among them.
A significant nspect of the move
ment is the interest iu tho new feature
by cities already operating under the
original Des Momct, plan. Although
all such cities have witnessed great
improvements in the commission plan
over tho old order, , the interest in
civic affairs law been so wakened,
that they seek the best and nre turn
ing to the city manager plan as the
Inst word iu municipal government.
Tneoinn, Wash., (ins for four years
had u charter on the Des Moines dIiwi.
It has worked wonderful impmw
menU but still leaves the city's ad
ministration far from right. To quote
tho Mayer: "There is too much log
rolling nnd trading. Instead of one
government we have five, each one
objectine- to th control of tho coun
cil itself." He comes out definitely
for ndopting the city manager fea
ture; nud the eiio bodies and citi
zens generally support him in the
stand. Tneoinn it not alone. .Many
other commission governed cities nre
studying and considering the addi
tion of this feature, notably Colo,
rado Springs and Dallas.
Secure Sufficient Government
The frnmers of tho commission
plan, realizing that thu great evils
in our city government grew out of
the luck of responsiveness of offi
cials to popular will, devised means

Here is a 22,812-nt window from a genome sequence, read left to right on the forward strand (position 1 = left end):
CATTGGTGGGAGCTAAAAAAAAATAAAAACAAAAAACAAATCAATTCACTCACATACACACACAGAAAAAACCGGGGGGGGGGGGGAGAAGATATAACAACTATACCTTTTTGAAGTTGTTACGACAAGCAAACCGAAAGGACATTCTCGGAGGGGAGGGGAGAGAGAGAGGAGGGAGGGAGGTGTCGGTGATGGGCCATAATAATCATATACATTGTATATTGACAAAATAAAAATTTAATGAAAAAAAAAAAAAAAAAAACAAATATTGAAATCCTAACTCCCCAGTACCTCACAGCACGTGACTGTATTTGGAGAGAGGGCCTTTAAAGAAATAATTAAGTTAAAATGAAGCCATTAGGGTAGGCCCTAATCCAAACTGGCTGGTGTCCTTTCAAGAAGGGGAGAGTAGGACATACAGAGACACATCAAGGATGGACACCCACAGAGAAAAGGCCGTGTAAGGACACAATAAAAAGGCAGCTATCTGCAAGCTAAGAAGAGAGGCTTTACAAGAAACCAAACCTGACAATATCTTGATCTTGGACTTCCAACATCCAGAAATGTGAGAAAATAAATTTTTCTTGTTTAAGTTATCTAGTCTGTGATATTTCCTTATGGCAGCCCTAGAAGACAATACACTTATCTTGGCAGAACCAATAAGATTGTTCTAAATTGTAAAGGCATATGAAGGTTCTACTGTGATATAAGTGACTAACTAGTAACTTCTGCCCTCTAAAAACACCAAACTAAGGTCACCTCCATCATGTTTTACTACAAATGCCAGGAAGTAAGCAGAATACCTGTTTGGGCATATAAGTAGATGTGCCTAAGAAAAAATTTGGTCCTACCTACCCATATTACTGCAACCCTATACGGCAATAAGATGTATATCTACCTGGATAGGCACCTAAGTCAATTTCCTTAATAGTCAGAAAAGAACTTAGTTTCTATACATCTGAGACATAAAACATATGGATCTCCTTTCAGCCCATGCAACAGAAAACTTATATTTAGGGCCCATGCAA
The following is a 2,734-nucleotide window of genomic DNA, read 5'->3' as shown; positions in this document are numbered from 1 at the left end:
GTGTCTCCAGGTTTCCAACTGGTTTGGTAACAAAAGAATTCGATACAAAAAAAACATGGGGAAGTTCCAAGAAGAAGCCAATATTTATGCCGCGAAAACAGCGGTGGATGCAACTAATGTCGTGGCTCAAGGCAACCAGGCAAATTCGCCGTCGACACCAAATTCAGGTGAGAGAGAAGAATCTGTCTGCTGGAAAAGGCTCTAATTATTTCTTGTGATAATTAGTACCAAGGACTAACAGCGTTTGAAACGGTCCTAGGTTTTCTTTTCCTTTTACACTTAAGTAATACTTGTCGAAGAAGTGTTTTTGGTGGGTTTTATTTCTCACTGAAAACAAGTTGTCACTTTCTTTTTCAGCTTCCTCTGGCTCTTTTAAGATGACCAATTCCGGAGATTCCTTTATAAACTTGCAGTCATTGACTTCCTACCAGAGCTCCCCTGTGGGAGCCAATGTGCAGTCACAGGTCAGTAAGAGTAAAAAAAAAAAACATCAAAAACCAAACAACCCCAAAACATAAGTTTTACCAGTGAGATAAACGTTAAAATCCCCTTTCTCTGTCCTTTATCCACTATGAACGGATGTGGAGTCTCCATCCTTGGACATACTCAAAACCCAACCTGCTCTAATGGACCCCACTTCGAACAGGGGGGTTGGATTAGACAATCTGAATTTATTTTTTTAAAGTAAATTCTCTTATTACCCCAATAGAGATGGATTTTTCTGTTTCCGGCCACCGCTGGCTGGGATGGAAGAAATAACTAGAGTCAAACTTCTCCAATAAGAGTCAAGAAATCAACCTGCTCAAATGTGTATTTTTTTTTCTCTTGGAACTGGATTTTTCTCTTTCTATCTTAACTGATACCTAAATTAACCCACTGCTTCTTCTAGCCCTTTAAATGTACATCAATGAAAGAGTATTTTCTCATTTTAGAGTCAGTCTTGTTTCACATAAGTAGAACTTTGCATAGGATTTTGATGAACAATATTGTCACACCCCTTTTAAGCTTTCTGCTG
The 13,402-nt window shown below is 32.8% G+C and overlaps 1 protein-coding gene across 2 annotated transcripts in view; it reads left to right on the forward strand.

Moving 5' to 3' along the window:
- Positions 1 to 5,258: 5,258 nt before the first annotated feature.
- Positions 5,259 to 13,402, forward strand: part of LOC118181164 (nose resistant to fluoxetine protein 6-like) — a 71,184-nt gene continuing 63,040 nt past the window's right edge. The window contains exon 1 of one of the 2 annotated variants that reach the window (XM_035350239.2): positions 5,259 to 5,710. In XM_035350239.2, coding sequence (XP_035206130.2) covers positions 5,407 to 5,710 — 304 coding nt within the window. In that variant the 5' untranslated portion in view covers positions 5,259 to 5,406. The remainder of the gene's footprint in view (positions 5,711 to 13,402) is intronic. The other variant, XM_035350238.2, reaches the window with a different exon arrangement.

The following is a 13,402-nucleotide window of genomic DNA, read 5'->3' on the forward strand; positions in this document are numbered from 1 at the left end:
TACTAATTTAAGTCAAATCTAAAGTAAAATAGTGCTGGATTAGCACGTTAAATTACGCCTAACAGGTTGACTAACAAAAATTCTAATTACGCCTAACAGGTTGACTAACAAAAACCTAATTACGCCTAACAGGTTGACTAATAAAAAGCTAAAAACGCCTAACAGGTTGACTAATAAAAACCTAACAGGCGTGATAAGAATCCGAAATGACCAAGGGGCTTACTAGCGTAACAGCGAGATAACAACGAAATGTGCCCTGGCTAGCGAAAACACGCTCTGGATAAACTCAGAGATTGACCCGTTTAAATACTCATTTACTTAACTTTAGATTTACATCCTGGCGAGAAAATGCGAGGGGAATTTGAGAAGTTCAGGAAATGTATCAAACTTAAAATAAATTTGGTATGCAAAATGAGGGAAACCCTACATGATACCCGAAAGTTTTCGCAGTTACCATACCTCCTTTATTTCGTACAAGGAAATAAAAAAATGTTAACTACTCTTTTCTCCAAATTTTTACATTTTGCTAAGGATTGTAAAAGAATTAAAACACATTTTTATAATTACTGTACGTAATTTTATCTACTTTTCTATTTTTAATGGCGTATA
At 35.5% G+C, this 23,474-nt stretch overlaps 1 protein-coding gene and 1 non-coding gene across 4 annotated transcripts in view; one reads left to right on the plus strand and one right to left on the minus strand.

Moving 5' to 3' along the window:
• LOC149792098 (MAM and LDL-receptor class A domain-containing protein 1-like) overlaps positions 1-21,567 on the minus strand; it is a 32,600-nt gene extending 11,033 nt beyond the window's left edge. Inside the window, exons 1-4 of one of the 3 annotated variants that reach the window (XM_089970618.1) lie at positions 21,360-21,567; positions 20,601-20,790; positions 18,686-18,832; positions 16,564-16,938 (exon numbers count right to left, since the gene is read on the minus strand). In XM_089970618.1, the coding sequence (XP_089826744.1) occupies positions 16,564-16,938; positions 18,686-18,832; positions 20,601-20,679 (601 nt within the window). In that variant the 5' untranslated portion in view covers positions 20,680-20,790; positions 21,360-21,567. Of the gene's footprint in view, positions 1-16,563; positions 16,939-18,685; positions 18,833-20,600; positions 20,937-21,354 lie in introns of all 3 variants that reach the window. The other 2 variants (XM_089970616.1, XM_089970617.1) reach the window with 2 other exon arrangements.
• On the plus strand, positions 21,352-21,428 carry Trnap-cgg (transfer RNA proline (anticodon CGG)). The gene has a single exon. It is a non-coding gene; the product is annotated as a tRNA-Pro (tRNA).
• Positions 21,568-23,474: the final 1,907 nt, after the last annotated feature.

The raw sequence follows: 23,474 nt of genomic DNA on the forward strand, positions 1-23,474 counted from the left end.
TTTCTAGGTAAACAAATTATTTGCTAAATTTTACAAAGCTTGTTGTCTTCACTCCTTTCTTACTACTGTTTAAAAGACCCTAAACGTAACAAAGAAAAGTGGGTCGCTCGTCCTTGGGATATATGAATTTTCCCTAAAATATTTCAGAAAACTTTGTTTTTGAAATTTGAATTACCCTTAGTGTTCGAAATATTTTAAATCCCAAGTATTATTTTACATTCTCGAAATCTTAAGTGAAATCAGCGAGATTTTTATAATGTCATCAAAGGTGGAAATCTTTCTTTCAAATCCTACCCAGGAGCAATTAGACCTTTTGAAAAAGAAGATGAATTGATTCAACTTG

in thu short ballot, non-partisan elcc
tiotw ut large and tho initiative, re
ferendum nnd recall, to make offi
cials rcully tesponsivo. The plan
did that. Hut it did not secure an
efficient and economical administra
tion. It cut out graft, it built up
popular interest in civic affairs, it
brought people and officials closer
together, but it did nut provide for
expert service. It is on the oxeeu
tivo side that the city manager plan
introduces a real change. The or
diuary commission plan makes each
commissioner the heud of an ojiorat
ing department. It was therefore a
fivchcaded nlfaic h it worked out.
I lie oily manager plan changes that.
While retaining all the esscnlinl ele
ments of tho original plan, it adds one
providing ellieieut mlmiiiistratioti.
And it did it in thu simplest way im
aginable. J'or its model, it went to
the successful largo corporation,
which has built n j an immense busi
ness and crowded out competitors
Time now to. arrange for
Codling Moth Spray. "Wo
start this week. First in
first sprayed. Phono 775.
Orchard Care
Company
Mainour. ,
ad-
mlnistralive orguiiirutlon.
Tho oily nmnagcr Is appointed by
the council; ho theiefoio does not
divide responsibility with it, hut Is
subotdinuto to it. lie is not chosen
for it definite term but as long as ho
gives satisfaction.
Mnnngcr nn Kxcrt
The plan differs from oidinnry
commission plan only in providing
that the actual work of administer
ing should he delegated. jo an expert
manager. For the highest efficiency
city iidmiulstrution Must1 bo put oh n
professional basis, Such officers
should be chosen nud iclnlncd on
grounds of merit In respect to the
ndiulnislrntiui work required. This
is prevented by tho old commission
plan and provided by the city milling,
or plan. The interest of tho people
is nhnot.1 cutiicly in, seeming ten I
Irenresoiitution. They want their
kind of men iu the city hall. Need
less to say such men may be excellent